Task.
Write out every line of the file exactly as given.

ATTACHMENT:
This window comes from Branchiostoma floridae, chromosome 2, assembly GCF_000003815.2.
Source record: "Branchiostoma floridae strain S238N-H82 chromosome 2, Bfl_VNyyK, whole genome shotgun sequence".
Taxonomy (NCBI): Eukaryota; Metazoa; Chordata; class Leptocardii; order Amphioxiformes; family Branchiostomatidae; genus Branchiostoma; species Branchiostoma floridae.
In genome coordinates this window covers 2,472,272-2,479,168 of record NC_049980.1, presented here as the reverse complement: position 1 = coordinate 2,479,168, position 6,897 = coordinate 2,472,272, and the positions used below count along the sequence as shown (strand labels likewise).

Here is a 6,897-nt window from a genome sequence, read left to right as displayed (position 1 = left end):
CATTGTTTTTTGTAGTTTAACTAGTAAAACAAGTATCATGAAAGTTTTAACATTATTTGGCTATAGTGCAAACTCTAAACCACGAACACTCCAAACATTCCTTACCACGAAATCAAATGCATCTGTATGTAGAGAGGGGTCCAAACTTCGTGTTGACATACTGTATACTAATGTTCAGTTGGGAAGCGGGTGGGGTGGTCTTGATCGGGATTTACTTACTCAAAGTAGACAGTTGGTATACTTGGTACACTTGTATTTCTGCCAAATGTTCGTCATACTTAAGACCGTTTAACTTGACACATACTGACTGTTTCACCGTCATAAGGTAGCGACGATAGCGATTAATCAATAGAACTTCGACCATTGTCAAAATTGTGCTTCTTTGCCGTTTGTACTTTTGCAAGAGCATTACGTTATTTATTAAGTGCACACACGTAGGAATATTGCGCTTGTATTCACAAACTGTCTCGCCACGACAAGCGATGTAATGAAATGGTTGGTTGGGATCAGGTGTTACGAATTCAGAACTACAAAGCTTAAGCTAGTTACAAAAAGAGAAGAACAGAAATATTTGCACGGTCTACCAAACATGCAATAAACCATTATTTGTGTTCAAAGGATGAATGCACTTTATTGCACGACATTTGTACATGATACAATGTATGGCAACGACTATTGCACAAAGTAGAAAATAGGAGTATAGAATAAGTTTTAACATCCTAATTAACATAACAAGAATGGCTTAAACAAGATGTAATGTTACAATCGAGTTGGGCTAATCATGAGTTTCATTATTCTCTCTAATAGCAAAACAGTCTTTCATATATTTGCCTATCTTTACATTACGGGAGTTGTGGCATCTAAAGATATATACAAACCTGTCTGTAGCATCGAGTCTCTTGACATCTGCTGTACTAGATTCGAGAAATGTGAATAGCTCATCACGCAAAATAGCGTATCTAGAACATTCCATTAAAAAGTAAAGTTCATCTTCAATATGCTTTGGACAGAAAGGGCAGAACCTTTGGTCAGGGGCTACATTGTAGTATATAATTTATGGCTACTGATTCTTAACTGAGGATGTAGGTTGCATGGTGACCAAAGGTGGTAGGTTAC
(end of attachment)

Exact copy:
This window comes from Branchiostoma floridae, chromosome 2, assembly GCF_000003815.2.
Source record: "Branchiostoma floridae strain S238N-H82 chromosome 2, Bfl_VNyyK, whole genome shotgun sequence".
Taxonomy (NCBI): Eukaryota; Metazoa; Chordata; class Leptocardii; order Amphioxiformes; family Branchiostomatidae; genus Branchiostoma; species Branchiostoma floridae.
In genome coordinates this window covers 2,472,272-2,479,168 of record NC_049980.1, presented here as the reverse complement: position 1 = coordinate 2,479,168, position 6,897 = coordinate 2,472,272, and the positions used below count along the sequence as shown (strand labels likewise).

Here is a 6,897-nt window from a genome sequence, read left to right as displayed (position 1 = left end):
CATTGTTTTTTGTAGTTTAACTAGTAAAACAAGTATCATGAAAGTTTTAACATTATTTGGCTATAGTGCAAACTCTAAACCACGAACACTCCAAACATTCCTTACCACGAAATCAAATGCATCTGTATGTAGAGAGGGGTCCAAACTTCGTGTTGACATACTGTATACTAATGTTCAGTTGGGAAGCGGGTGGGGTGGTCTTGATCGGGATTTACTTACTCAAAGTAGACAGTTGGTATACTTGGTACACTTGTATTTCTGCCAAATGTTCGTCATACTTAAGACCGTTTAACTTGACACATACTGACTGTTTCACCGTCATAAGGTAGCGACGATAGCGATTAATCAATAGAACTTCGACCATTGTCAAAATTGTGCTTCTTTGCCGTTTGTACTTTTGCAAGAGCATTACGTTATTTATTAAGTGCACACACGTAGGAATATTGCGCTTGTATTCACAAACTGTCTCGCCACGACAAGCGATGTAATGAAATGGTTGGTTGGGATCAGGTGTTACGAATTCAGAACTACAAAGCTTAAGCTAGTTACAAAAAGAGAAGAACAGAAATATTTGCACGGTCTACCAAACATGCAATAAACCATTATTTGTGTTCAAAGGATGAATGCACTTTATTGCACGACATTTGTACATGATACAATGTATGGCAACGACTATTGCACAAAGTAGAAAATAGGAGTATAGAATAAGTTTTAACATCCTAATTAACATAACAAGAATGGCTTAAACAAGATGTAATGTTACAATCGAGTTGGGCTAATCATGAGTTTCATTATTCTCTCTAATAGCAAAACAGTCTTTCATATATTTGCCTATCTTTACATTACGGGAGTTGTGGCATCTAAAGATATATACAAACCTGTCTGTAGCATCGAGTCTCTTGACATCTGCTGTACTAGATTCGAGAAATGTGAATAGCTCATCACGCAAAATAGCGTATCTAGAACATTCCATTAAAAAGTAAAGTTCATCTTCAATATGCTTTGGACAGAAAGGGCAGAACCTTTGGTCAGGGGCTACATTGTAGTATATAATTTATGGCTACTGATTCTTAACTGAGGATGTAGGTTGCATGGTGACCAAAGGTGGTAGGTTAC